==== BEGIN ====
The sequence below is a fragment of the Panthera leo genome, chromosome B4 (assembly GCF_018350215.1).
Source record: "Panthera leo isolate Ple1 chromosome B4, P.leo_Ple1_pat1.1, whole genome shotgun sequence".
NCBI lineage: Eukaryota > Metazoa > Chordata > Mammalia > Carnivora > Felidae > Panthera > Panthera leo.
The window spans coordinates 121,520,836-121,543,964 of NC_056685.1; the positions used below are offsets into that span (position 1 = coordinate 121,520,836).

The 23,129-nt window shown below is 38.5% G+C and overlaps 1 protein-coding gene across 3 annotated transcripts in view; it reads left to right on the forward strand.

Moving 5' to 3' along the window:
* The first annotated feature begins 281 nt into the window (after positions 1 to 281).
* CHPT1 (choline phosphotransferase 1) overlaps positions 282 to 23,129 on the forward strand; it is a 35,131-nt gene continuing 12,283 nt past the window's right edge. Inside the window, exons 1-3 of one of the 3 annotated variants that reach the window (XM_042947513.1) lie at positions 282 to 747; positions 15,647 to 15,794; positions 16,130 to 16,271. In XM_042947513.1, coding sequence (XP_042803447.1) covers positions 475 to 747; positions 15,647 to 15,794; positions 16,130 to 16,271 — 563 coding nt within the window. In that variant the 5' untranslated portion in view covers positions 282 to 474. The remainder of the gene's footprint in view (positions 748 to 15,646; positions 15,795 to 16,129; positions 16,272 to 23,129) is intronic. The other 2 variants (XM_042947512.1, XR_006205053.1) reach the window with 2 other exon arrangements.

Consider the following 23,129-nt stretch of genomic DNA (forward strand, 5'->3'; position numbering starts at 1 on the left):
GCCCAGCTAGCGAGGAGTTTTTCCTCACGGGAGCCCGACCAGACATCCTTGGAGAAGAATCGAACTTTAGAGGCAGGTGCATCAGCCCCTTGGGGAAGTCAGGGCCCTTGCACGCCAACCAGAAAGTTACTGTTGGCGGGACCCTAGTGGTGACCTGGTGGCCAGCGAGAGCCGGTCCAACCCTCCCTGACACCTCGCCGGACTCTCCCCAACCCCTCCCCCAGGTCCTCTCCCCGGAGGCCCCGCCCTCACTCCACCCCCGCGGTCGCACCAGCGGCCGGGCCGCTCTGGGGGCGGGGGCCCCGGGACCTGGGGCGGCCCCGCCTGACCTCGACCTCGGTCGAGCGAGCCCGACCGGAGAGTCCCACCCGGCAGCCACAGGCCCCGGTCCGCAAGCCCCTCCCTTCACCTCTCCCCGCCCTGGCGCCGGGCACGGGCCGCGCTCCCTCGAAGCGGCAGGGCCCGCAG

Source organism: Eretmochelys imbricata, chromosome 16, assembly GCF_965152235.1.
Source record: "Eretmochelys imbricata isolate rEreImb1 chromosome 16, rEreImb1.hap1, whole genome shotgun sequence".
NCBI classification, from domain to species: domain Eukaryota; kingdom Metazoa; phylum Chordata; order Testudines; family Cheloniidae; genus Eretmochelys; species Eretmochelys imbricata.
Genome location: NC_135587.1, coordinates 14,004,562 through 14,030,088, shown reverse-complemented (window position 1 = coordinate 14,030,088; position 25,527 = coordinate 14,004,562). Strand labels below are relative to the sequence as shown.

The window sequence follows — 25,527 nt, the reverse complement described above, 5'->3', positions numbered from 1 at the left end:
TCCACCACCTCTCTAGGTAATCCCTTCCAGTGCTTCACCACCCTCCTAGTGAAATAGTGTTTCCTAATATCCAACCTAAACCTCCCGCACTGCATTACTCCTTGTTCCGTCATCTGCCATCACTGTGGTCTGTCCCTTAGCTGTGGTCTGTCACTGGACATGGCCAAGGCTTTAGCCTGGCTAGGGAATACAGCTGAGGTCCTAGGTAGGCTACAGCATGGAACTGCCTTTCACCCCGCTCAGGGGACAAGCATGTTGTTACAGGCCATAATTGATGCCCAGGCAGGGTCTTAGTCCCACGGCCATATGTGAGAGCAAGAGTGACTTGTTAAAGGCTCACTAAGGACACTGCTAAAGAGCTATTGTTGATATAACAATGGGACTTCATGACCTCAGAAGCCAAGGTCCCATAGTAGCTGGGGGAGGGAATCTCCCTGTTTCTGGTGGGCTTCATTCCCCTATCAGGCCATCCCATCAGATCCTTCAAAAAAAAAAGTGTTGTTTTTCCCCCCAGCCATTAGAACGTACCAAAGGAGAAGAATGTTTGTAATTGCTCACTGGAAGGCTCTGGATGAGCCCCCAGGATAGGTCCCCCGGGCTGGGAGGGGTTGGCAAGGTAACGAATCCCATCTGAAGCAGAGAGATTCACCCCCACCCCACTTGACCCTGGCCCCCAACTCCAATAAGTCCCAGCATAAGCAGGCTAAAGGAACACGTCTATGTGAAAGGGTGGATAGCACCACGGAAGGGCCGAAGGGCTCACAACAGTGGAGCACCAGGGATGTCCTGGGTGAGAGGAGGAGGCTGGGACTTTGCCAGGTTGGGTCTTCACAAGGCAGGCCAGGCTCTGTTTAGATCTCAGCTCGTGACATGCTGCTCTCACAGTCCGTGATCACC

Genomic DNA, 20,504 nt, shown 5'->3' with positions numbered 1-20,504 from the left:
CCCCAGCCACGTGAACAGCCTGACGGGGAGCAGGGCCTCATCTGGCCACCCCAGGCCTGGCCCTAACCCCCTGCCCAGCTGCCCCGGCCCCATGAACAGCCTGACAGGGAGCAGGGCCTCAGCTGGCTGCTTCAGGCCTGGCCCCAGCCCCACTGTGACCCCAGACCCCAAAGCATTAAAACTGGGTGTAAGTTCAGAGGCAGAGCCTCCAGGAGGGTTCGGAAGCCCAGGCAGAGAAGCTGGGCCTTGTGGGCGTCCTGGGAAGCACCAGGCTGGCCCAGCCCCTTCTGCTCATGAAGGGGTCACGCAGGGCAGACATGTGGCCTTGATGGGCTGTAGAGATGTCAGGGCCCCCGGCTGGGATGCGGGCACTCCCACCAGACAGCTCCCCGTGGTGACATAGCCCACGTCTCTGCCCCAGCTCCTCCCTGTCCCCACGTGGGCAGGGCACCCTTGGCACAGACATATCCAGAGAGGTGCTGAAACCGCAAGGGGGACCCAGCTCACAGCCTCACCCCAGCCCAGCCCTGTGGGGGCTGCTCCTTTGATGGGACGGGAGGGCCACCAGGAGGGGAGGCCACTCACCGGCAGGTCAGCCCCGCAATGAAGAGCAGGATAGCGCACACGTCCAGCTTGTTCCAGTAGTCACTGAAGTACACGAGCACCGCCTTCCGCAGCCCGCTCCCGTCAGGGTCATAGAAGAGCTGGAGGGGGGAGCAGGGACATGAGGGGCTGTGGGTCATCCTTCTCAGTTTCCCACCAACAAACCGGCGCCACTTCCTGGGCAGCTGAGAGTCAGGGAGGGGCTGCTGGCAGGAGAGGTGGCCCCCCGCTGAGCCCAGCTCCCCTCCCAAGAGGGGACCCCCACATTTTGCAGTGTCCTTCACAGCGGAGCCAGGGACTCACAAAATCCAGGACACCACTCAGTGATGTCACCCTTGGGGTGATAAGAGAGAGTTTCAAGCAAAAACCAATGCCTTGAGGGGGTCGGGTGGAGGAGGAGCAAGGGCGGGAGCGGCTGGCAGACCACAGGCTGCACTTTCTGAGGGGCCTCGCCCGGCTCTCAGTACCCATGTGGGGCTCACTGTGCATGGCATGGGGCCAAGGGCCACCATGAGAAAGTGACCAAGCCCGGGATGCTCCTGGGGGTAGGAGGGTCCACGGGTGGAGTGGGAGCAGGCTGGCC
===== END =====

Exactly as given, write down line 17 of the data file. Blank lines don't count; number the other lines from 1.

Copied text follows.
Genomic DNA, 20,504 nt, shown 5'->3' with positions numbered 1-20,504 from the left: